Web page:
Differences in amplification efficiency are not the only source of variability in a qPCR experiment. Several factors are responsible for noise in qPCR experiments e.g. differences in:
Normalization will eliminate this noise as much as possible. In this way it is possible to make a distinction between genes that are really upregulated and genes with high expression levels in one group of samples simply because higher cDNA concentrations were used in these samples. In qPCR analysis, normalization is done based on housekeeping genes.
Housekeeping genes are measured in all samples along with the genes of interest. In theory, a housekeeping gene should have identical RQ values in all samples. In reality, noise generates variation in the expression levels of the housekeeping genes. This variation is a direct measure of the noise and is used to calculate a normalization factor for each sample. These normalization factors are used to adjust the RQ values of the genes of interest accordingly so that the variability is eliminated.
These adjusted RQ values are called Normalized Relative Quantities (NRQs). In qbase+ housekeeping genes are called reference genes. In our data set there are three reference genes: Stable, Non-regulated and Flexible. On the Normalization page we can define the normalization strategy we are going to use, appoint the reference genes and check their stability of expression.
You can specify the normalization strategy you want to use on the Normalization method page:
We have incorporated 3 housekeeping genes in our experiment so we select the
Reference genes strategy.
You have to indicate which targets should be used as reference genes since qbase+ treats all genes as targets of interest unless you explicitly mark them as reference genes on the Normalization method page:
We have measured 3 housekeeping genes: Stable, Flexible and Non-regulated so we tick the boxes in front of their names.
It’s not because you have appointed genes as reference genes that they necessarily are good reference genes. They should have stable expression values over all samples in your study. Fortunately, qbase+ checks the quality of the reference genes. For each appointed reference gene, qbase+ calculates two indicators of expression stability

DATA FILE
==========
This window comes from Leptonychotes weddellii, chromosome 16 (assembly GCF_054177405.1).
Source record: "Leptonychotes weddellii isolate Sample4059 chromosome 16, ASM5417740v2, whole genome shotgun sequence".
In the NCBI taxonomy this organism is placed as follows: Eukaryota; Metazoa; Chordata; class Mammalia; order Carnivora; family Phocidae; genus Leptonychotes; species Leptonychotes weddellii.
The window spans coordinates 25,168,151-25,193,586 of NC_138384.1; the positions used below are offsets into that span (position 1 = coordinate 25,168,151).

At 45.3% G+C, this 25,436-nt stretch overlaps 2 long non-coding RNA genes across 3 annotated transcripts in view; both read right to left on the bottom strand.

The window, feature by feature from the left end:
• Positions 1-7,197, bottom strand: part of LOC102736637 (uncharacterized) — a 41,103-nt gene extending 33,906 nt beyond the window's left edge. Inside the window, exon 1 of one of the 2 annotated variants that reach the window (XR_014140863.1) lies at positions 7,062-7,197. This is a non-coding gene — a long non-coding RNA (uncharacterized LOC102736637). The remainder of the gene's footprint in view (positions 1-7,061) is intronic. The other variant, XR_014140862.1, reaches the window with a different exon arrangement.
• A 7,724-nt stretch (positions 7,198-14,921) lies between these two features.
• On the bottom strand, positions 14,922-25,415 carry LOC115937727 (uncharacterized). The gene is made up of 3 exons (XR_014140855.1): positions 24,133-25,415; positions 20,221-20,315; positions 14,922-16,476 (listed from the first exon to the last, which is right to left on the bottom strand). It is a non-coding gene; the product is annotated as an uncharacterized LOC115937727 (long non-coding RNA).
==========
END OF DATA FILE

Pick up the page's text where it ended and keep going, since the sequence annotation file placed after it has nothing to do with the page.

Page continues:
It is considered that the higher these indicators the less stable the reference gene.
M and CV values of the appointed reference genes are automatically calculated by qbase+ and shown on the Normalization method page:
The default limits for M and CV were determined by checking M-values and CVs for established reference genes in a pilot experiment that was done by Biogazelle. Based on the results of this pilot experiment, the threshold for CV and M was set to 0.2 and 0.5 respectively. If a reference gene does not meet these criteria it is displayed in red. As you can see the M and CV values of all our reference exceed the limits and are displayed in red.
If the quality of the reference genes is not good enough, it is advised to remove the reference gene with the worst M and CV values and re-evaluate the remaining reference genes.
Both the M-value and the CV are measures of variability. The higher these values the more variable the expression values are. So we will remove the gene with the highest M and CV.
You can remove a reference gene simply by unticking the box in front of its name.
After removing Flexible as a reference gene the M and CV values of the two remaining reference genes decrease drastically to values that do meet the quality criteria. M and CV values that meet the criteria are displayed in green.
This exercise shows the importance of using a minimum of three reference genes. If one of the reference genes does not produce stable expression values as is the case for Flexible, you always have two remaining reference genes to do the normalization.
So after normalization you have one NRQ value for each gene in each sample.
Next to go to the Scaling page.